Autoimmune diseases: when the enemy is oneself

Distinguishing between the proper and the foreign is not as simple as it may seem at first glance. At least for our immune system, in charge of our defense, which must decide when to attack and when it is not necessary.

The decision is made thanks to very specific receptors possessed by lymphocytes. There are millions, randomly generated during cell development, and each receptor recognizes a single substance (antigen). Sometimes strange, as in an infection, and others own.

And this is where the crux of the matter lies. Because if the receptors of the lymphocytes are randomly generated and always recognize some antigen (self or foreign), how can one ensure that they do not react aggressively against their own structures?

The importance of building tolerance

In theory it is as simple as making a previous selection. During the development of lymphocytes, the body only allows those that do not react to their own structures to mature and enter the peripheral circulation. This is known as central tolerance.

But in addition, and as a second control point, we have peripheral mechanisms that block any autoreactive lymphocyte that may have escaped the first filter.

The combination of central and peripheral tolerance mechanisms ensures that no cells circulate that could potentially destroy their own structures. If it works, we will only have cells capable of recognizing the strange. But if any of these tolerance mechanisms fail, we inflict damage on ourselves and suffer from autoimmune disease.

The more hygiene, the more autoimmunity?

In developed countries, while infectious diseases plummet, the incidence of autoimmune diseases and allergies continues to rise. For more than 20 years, the option has been considered that it is not a coincidence, and that exposure to certain pathogens (even potentially dangerous) has a protective effect against the development of autoimmunity.

For example, certain strains of mice raised under strictly sterile conditions easily develop diabetes, while this incidence is markedly reduced if the animals are raised under standard conditions, which are already quite hygienic.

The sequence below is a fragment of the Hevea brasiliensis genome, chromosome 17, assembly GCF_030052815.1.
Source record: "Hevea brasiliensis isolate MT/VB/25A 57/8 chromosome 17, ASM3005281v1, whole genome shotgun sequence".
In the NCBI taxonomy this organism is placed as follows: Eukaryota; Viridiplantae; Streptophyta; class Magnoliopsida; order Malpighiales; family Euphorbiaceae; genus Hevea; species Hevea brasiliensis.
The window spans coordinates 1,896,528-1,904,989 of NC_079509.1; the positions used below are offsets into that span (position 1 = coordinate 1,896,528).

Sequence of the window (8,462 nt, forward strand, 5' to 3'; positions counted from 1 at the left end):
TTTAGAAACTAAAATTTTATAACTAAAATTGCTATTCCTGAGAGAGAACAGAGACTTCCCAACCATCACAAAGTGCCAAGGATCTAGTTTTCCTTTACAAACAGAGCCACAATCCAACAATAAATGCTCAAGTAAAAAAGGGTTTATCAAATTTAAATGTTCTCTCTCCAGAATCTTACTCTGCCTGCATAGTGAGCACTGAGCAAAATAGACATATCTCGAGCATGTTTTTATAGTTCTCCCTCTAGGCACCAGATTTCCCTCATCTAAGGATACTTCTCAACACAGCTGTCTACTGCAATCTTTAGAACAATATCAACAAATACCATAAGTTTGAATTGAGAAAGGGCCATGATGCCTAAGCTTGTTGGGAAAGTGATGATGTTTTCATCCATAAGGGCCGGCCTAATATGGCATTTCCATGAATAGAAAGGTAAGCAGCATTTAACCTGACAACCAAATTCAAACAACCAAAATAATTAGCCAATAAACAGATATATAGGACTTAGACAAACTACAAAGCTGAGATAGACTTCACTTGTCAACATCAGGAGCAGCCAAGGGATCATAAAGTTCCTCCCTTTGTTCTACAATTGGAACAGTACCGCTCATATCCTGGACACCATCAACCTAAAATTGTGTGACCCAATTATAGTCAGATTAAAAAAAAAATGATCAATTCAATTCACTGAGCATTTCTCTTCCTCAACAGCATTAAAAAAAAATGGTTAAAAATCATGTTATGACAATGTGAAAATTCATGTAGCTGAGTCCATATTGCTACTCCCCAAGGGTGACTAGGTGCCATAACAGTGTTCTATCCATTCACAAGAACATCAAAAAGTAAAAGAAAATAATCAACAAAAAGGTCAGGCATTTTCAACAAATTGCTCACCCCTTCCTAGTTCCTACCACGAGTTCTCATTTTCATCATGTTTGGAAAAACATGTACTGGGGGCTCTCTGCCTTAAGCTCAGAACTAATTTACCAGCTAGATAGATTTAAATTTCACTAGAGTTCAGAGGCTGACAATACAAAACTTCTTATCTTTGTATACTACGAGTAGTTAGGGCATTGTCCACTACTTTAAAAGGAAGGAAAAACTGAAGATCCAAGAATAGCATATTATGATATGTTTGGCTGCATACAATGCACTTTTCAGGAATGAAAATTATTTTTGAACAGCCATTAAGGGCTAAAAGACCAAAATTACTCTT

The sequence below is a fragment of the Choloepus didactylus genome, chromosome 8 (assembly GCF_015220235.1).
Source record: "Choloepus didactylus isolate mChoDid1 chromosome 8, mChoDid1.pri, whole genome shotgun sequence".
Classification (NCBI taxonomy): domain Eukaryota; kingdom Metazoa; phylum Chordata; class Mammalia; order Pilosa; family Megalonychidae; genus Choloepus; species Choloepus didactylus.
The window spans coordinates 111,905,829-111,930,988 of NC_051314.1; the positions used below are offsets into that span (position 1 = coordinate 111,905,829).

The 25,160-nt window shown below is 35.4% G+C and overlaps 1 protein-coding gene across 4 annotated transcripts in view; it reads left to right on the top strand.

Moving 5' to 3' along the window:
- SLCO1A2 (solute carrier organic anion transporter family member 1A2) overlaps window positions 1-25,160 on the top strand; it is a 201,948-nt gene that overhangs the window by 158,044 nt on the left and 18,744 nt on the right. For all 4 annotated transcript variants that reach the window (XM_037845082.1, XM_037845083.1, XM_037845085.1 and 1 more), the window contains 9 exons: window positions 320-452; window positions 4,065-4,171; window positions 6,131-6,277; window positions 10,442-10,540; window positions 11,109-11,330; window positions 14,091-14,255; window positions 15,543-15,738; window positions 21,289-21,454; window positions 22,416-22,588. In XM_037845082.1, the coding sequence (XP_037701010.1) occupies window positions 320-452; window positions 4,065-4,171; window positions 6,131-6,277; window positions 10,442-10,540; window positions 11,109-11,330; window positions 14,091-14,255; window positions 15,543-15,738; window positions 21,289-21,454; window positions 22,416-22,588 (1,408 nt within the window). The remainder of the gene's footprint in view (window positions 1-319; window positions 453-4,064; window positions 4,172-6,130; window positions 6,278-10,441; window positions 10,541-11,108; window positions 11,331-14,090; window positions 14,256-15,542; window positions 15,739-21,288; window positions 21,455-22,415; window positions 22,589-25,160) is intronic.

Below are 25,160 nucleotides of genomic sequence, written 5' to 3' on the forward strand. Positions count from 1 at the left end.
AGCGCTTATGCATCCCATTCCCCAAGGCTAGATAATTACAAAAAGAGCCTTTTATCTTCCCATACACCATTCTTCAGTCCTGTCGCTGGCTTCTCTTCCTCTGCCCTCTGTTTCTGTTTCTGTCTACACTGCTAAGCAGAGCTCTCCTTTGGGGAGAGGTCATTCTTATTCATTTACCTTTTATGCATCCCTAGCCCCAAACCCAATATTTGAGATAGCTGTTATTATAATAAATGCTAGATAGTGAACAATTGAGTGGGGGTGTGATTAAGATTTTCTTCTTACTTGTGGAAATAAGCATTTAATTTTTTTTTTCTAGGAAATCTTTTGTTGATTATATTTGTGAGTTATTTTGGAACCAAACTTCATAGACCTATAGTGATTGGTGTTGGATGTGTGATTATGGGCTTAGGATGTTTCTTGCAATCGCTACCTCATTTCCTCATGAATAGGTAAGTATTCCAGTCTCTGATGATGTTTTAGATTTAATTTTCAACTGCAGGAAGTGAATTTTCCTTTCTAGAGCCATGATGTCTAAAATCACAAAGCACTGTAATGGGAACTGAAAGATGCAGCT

In humans, the case of the Karelia region, on the border between Finland and Russia, is striking: with the same environmental and genetic conditions of the population, but great economic and social differences, autoimmune and allergic diseases are much more frequent in the Finnish area .

On the other hand, lately the composition of the microbiota (that is, the beneficial bacteria that we have in the intestine) has been related to certain diseases, including autoimmune diseases. In fact, the administration of probiotics of certain commensal bacteria to achieve a protective microbiota is an emerging field for the management of these pathologies.

Without going any further, when mice that developed diabetes in sterile conditions are given certain bacteria from Russian individuals from Karelia (who hardly suffer from autoimmunity), the problem disappears. In contrast, administration of commensal bacteria from the Finnish area predisposes these animals to autoimmunity.

Can we deduce that microbes are always protective? Absolutely. The suspicions that have accumulated for years that some autoimmune diseases occur after having suffered certain infections are becoming more solid. A recent study, for example, shows a very strong relationship between multiple sclerosis and a previous infection with the Epstein-Barr virus, which causes infectious mononucleosis. The relationship is so close that we could almost say that there would be no multiple sclerosis without this previous infection.

Therefore, there are microorganisms with protective effects and microorganisms that predispose to the development of autoimmune pathologies.

The complex causes of autoimmunity

Only rarely is autoimmunity due to a mutation in one of the genes that control tolerance or the immune response. But in the vast majority of cases, a combination of genetic predisposition with environmental causes and triggering elements is needed.

A clear example of genetic predisposition can be found in ankylopoietic spondylitis: 95% of patients with this disease have the HLA B27 molecule, which is also present in a percentage of the healthy population. Similarly, in the case of type I diabetes, most patients have certain HLA molecules that we can also find in the healthy population.

Therefore, genetics predisposes (sometimes strongly) but is almost never sufficient for the development of autoimmunity.

More autoimmunity in women

The incidence of autoimmune diseases is much higher in women. For example, more than 90% of people with Sjögren’s syndrome or systemic lupus erythematosus are women, although it is true that there are more men with type I diabetes.

The causes of these differences are not completely clear, but it must be remembered that hormones have an important modulatory role in several regulatory pathways of the immune response related to autoimmunity. In addition, hormones also modulate the microbiota, making men and women have a different composition.

One more reminder that, in any biomedical research, sex is a fundamental factor to keep in mind.

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